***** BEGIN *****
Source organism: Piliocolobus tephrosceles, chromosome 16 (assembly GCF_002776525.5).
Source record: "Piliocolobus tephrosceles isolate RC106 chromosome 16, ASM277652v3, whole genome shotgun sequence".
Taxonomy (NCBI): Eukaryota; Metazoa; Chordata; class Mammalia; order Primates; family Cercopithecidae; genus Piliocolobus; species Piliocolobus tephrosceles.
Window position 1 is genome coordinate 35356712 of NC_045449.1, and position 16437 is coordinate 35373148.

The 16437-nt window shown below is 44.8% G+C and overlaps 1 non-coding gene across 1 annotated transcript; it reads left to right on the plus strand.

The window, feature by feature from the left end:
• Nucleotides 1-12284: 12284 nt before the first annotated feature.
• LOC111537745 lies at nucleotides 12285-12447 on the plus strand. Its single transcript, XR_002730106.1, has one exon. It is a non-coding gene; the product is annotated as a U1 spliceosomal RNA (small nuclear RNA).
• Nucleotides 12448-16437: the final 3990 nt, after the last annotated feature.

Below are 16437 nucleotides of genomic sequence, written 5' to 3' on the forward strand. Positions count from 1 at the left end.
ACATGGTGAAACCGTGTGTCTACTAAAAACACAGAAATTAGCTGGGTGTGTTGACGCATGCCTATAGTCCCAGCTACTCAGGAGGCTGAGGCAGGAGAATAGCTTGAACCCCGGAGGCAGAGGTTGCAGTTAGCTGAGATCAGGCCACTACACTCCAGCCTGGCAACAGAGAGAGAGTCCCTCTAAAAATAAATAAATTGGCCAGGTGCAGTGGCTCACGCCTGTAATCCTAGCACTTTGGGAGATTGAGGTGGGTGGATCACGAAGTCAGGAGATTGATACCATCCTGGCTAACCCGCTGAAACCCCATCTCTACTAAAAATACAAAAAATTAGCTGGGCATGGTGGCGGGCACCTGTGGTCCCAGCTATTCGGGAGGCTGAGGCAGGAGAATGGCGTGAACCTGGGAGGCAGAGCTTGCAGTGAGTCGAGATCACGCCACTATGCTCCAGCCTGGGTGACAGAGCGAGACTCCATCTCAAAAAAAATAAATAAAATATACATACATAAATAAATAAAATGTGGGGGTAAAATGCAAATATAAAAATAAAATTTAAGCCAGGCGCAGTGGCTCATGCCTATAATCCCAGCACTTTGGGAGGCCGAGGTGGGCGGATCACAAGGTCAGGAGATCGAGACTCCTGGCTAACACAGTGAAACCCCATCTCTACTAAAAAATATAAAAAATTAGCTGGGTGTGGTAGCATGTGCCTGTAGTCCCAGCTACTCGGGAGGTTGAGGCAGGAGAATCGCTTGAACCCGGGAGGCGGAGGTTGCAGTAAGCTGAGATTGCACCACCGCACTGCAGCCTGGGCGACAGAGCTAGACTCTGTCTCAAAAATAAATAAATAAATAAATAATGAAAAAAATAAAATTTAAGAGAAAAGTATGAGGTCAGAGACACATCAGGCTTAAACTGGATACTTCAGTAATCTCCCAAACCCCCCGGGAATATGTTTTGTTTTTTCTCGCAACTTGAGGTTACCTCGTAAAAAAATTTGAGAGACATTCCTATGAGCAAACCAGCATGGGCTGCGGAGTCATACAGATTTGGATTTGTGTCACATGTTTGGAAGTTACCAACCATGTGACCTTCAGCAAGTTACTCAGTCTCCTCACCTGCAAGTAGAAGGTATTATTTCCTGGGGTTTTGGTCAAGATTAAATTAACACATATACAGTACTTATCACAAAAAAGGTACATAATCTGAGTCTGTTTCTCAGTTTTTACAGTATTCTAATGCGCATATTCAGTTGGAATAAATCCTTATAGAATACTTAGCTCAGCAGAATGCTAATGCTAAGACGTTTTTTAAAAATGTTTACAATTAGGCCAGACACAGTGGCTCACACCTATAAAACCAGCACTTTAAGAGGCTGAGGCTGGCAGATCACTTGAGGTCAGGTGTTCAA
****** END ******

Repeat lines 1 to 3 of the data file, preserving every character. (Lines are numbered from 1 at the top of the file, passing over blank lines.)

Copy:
Source organism: Piliocolobus tephrosceles, chromosome 16 (assembly GCF_002776525.5).
Source record: "Piliocolobus tephrosceles isolate RC106 chromosome 16, ASM277652v3, whole genome shotgun sequence".
Taxonomy (NCBI): Eukaryota; Metazoa; Chordata; class Mammalia; order Primates; family Cercopithecidae; genus Piliocolobus; species Piliocolobus tephrosceles.